Hi, John, My 22-month Lab, is a tremendous challenge; she barks for her meals. If I don’t feed her when she starts to bark, she wets in her crate. Sometimes she wets, even when I do get the food there on time. She has been vet checked. She is destructive in the house that I have to keep her crated far more than I should. I have tried her on a 20-foot leash, so that I can correct from a distance, but she has countered this control by wetting at will. Snickers goes to dog school, three times a week and has done so since she was five months old. She heels beautifully, on-leash, when in class, knows Down, Stay, Halt, Stand-Stay, and Sit and has done basic agility. I have limited success in off-leash work. I have done three-minute off-leash sit-stays and down-stays. She does recall but runs at me at full speed, then body checks me when she gets to me. In class, I now recall her while standing against a wall. Try finding a wall outdoors. At dog school, she has been nicknamed “the Meth Lab” because of her crazy behaviour. If she breaks on an off-leash exercise, she takes off at top speed and circles the arena about six times, then comes on recall. I love Snickers and I know how to be firm with her. She is enrolled in school and has an excellent teacher. I am trying hard. However, she is out of control and I don’t know where I went wrong.
There are such contradictions in your letter. It seems that you’re working very hard but you absolutely must be doing all the wrong things. Your dog however is speaking very clearly to me. She knows “Halt” but you’re having a problem with her body checking you? Training 3X/week and she still performs as if everything is a trick or a game? At some point in training (and you’re way past that point) every dog needs to understand, Come, Heel and Stay are jobs. Everything you describe are a typical byproduct of a dog that has never heard the word “No”. I’m not saying you haven’t said it, I’m saying she hasn’t heard it and to be blunt I don’t think you’ve been firm with her a day in her life. Either that or she has a screw loose.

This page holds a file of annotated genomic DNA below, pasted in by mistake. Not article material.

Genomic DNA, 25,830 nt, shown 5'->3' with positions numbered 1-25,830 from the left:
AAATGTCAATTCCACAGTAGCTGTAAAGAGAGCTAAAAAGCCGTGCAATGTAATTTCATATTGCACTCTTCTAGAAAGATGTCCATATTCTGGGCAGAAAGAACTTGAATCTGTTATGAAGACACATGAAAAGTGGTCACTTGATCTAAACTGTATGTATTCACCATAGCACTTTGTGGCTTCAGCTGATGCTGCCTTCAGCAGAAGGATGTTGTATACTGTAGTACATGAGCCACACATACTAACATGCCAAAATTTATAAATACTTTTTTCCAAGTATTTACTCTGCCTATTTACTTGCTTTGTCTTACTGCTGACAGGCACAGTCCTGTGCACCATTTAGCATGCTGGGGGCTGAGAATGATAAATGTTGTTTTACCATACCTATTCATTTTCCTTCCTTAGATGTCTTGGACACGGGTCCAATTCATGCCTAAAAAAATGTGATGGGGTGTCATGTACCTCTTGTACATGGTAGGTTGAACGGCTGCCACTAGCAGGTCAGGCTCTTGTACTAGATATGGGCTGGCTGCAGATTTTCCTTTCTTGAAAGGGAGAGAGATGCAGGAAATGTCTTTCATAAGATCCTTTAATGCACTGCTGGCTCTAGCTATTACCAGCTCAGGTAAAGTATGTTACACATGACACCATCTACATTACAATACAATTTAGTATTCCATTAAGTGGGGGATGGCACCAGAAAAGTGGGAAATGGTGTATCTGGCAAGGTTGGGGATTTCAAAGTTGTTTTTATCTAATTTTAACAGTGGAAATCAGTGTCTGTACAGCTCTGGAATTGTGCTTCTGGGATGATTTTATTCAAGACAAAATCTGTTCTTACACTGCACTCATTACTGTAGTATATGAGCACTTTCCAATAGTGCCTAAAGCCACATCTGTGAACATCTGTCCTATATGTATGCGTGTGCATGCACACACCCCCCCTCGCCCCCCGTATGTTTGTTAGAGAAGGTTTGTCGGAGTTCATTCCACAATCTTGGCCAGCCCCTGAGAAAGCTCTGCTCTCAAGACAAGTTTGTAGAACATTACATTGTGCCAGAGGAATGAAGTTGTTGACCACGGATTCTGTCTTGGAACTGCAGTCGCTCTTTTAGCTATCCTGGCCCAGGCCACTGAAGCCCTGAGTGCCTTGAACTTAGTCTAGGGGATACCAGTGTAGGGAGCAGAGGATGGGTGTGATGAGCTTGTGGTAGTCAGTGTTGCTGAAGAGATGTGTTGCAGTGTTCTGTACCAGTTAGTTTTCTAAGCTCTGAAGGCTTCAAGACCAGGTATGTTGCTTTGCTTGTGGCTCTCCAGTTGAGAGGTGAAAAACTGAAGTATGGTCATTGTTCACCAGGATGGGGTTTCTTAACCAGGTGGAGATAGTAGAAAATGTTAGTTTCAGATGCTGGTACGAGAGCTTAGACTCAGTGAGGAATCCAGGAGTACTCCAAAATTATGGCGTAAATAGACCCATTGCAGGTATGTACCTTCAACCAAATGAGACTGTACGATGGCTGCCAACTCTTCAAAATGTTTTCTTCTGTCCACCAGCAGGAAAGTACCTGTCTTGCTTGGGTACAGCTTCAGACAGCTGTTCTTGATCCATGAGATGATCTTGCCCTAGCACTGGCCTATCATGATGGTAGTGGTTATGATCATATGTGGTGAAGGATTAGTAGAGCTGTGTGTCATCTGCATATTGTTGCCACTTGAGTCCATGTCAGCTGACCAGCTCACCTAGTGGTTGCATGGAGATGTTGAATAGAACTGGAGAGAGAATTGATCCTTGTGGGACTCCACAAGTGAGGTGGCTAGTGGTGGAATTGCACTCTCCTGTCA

A dog that gets so excited about food that it urinates may indicate a situation where the training for treats has been overdone. A dog that urinates when disciplined may indicate over-the-top discipline but more likely a horribly confused dog as to just what it is being disciplined for. This does not equal “excellent teacher.” It usually indicates a trainer with little experience or no experiences with anything other then one approach to dog training and so little creativity when it comes to customizing a program to a particular dog’s needs.
If this was a child with a behaviour problem and your trainer the therapist and the therapist after a fair kick at the can was unable to produce results for you and your child, what would you do?
I think it’s time to move your Meth Lab on down the road. The chemistry isn’t right where you are.
John *protected email*